The company is focusing on the future of work with a new tool called smart canvas coming to Google Workspace.
Google’s virtual I/O conference kicked off yesterday (18 May) and CEO Sundar Pichai revealed a host of new product developments during his keynote speech. These included a new language model for dialogue applications, more detailed and tailored Google Maps, and a range of new Google Workspace features.
The company is grouping its new workspace features under an umbrella called smart canvas. As TechCrunch describes it, “Smart canvas ‘smushes’ Docs, productivity and video calls together”.
And in the words of Erika Trautman, director of Google Workspace, smart canvas is the company’s “next big step” in its mission to “build the future of work”.
“As Smart Canvas drives the next era of collaboration in Google Workspace, we remain committed to providing a solution that’s flexible, helpful and that fuels innovation for organisations in every industry,” Trautman wrote in a Google blog.
“On the frontlines, in corporate offices and across the countless workspaces in between, Google Workspace will continue to transform how work gets done.”
Here are some of the features you can expect from smart canvas and the future of Google Workspace.
Smart chips for Google Workspace
According to Trautman, new smart chips will be added to Docs and Sheets so that when you mention a person in a document, you’ll also be able to see additional information such as their location, job title and contact details.
Smart chips will also pave the way for smarter meeting notes in Docs by automatically importing any relevant information from a Calendar meeting invite. Trautman said this will allow users to “quickly skim” meetings and preview documents without having to change tabs.
Assisted writing and emojis
Communication has been critical to business continuity over the past year and Google’s new features will give users new options. Its new assisted-writing feature will make recommendations for more inclusive language – for example, using ‘chairperson’ instead of ‘chairman’ – as well as stylistic suggestions.
Google Docs users will also get to use emojis to interact with one another. These will be added to Docs in the coming months.
Assisted analysis for Sheets
Like Docs, Sheets will also get more assistive technology. This will offer users more formula suggestions, with options to troubleshoot and analyse data more quickly.
New views in Sheets will also allow you to change how you visualise and interact with your data. Trautman said the first element of this will be a timeline view that lets you organise your data by owner, category, campaign and more.
Direct Google Meet calls
Users can now present their content on a Google Meet call directly from a Doc, Sheet or Slide. Later this year, you will be able to make a call directly from Docs, Sheets and Slides and see and hear colleagues as you work together.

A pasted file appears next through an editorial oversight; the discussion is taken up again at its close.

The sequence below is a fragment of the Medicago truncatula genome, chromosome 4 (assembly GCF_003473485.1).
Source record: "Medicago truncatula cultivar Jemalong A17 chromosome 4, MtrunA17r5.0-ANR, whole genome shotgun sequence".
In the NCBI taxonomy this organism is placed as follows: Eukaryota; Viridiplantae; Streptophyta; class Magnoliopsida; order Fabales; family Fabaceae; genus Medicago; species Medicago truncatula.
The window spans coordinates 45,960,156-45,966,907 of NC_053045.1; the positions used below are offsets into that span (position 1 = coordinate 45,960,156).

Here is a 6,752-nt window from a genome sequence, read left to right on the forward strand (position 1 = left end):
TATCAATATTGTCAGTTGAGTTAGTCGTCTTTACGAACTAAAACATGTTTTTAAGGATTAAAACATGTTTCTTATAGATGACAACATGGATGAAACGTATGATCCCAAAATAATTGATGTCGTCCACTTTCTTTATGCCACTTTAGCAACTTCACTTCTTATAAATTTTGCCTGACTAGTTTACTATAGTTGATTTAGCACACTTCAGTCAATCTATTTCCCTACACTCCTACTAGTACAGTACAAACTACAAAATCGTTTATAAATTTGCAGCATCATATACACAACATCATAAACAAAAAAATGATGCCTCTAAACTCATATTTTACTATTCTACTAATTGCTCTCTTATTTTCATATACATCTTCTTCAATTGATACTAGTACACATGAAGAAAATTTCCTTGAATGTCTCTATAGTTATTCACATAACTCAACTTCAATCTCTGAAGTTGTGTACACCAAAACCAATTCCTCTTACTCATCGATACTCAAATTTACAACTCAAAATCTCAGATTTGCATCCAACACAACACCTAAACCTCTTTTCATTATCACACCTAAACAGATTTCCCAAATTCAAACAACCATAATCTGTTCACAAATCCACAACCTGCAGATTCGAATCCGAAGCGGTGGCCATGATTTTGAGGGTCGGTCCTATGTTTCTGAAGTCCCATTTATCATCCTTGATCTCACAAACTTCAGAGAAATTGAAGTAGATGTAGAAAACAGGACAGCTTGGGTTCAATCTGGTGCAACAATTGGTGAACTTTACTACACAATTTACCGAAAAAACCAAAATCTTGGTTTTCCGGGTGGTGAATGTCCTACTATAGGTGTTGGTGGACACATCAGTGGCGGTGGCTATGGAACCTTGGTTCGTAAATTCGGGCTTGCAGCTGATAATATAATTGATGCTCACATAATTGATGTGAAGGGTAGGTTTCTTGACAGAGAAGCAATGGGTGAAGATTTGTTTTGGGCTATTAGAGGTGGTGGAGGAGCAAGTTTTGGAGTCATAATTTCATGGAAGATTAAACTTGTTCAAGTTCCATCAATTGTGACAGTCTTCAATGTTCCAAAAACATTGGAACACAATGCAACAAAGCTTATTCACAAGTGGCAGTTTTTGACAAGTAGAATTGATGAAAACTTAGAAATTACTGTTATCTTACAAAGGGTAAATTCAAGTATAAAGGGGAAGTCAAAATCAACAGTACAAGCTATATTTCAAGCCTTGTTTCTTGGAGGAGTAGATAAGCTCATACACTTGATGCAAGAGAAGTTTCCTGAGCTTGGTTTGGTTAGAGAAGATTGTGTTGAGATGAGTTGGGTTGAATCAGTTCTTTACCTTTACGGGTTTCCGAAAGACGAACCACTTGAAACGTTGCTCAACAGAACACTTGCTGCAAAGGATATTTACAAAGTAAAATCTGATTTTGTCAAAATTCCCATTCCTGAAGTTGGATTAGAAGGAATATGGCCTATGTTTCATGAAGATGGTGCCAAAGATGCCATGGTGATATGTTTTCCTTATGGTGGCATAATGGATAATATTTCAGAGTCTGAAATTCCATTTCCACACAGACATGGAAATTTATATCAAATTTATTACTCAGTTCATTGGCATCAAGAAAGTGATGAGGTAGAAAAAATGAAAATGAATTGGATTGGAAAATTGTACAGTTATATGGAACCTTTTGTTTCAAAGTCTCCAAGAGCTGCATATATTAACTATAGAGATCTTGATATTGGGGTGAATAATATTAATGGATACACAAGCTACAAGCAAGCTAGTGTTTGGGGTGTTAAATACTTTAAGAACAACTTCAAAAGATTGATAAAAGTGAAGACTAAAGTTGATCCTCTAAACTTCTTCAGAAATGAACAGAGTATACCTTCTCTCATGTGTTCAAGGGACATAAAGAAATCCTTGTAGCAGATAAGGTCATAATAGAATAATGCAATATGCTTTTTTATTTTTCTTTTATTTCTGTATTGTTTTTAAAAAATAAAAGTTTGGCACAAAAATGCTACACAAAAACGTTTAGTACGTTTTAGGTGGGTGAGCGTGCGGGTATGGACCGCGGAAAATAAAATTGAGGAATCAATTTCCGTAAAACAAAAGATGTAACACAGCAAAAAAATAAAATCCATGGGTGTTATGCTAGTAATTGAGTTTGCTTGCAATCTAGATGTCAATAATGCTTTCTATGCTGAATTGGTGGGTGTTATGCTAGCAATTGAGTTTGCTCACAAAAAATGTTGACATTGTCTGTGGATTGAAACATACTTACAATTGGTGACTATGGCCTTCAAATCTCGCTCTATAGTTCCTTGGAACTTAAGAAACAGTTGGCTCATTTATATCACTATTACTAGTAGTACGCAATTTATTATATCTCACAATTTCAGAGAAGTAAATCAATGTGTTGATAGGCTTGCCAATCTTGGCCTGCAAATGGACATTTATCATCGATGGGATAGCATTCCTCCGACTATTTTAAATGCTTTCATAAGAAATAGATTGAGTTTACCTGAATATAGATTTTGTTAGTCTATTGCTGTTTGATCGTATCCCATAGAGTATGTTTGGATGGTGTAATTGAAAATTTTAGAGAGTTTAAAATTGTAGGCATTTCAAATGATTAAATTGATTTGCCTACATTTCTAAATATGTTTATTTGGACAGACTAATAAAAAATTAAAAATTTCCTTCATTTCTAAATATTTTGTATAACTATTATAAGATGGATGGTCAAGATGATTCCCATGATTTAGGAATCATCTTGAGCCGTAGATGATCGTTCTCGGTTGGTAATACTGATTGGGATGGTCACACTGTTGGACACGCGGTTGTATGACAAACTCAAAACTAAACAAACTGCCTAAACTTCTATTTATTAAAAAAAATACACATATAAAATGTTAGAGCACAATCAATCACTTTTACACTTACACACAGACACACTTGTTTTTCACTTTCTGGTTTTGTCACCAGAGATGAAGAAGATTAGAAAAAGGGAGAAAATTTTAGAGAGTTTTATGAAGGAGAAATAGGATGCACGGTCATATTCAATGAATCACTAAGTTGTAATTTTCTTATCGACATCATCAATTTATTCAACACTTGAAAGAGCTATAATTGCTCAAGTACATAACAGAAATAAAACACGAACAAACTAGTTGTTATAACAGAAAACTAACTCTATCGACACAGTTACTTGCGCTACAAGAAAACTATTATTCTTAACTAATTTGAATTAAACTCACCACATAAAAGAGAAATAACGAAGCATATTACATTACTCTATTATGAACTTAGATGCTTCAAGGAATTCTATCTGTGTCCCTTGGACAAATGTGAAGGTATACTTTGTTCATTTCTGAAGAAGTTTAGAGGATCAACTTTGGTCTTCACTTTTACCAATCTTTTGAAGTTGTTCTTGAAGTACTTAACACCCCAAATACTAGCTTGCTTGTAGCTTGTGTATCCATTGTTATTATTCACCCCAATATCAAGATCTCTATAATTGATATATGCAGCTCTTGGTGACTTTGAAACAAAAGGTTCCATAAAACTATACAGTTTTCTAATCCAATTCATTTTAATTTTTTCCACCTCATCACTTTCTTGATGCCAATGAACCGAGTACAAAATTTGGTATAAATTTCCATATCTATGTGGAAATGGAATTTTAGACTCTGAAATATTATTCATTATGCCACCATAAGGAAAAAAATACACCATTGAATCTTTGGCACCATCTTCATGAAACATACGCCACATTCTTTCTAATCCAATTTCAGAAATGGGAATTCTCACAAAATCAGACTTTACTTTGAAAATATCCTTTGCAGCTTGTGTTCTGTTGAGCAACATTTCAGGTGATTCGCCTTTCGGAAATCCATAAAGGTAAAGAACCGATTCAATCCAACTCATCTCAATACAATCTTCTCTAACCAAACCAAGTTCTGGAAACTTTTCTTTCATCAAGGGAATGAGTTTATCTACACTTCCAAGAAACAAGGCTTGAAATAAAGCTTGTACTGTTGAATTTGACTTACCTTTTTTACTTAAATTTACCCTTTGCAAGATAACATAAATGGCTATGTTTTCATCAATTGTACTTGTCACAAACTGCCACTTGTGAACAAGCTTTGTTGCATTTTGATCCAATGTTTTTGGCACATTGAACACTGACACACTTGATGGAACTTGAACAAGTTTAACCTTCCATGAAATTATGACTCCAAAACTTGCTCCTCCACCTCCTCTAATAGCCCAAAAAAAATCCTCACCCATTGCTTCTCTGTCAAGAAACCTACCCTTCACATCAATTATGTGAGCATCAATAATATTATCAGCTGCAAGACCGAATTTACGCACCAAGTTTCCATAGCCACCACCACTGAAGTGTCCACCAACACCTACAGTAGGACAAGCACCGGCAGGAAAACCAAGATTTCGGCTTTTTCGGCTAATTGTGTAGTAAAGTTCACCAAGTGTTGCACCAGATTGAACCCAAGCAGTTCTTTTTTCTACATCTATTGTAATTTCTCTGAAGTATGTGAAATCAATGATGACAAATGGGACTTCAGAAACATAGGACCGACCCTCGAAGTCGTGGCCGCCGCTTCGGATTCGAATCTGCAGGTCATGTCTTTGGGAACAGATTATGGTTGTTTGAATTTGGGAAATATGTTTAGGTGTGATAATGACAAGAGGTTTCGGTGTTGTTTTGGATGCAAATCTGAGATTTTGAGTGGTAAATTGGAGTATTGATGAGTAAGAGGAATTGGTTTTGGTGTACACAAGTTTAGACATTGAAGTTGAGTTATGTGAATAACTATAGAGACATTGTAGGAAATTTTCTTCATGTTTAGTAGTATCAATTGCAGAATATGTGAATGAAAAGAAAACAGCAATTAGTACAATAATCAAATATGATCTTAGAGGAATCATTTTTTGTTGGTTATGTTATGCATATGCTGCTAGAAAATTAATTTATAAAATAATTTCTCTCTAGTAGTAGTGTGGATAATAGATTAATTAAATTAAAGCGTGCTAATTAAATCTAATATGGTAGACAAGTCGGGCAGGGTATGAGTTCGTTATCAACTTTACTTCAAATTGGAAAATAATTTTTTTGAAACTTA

You can also now create and edit Docs, Sheets and Slides with your colleagues while you’re in a Google Chat together.
Live translations of Google Meet captions will also arrive during the year. Google Meet already offers live captions in five languages and the first translations will convert English captions into French, German, Portuguese and Spanish.
Google Docs are going ‘pageless’. This means that you can remove the margins or boundaries of a Doc to create a page that will expand to the size of whatever screen you’re using. Trautman said this will make it easier to work with wide tables, large images and detailed feedback.
Checklists and tables
As of this week, users can access checklists in Docs. In the near future, you’ll also be able to assign items on your checklist to other people and view them in Google Tasks.
Table templates are also on the way for Docs. Two examples are topic-voting tables, which can be used to collect team feedback, and project-tracker tables, through which you can record statuses and milestones.
3D video chats
Perhaps the most ambitious feature Google discussed at I/O was its Starline project, which is working to make video chats 3D. Google VP Clay Bavor said: “Imagine looking through a sort of magic window, and through that window, you see another person, life-size and in three dimensions. You can talk naturally, gesture and make eye contact.”
These 3D video chats are being trialled in a number of Google offices at the moment, Bavor said, and more details will be shared later this year as the company progresses research in computer vision, machine learning, spatial audio and real-time compression.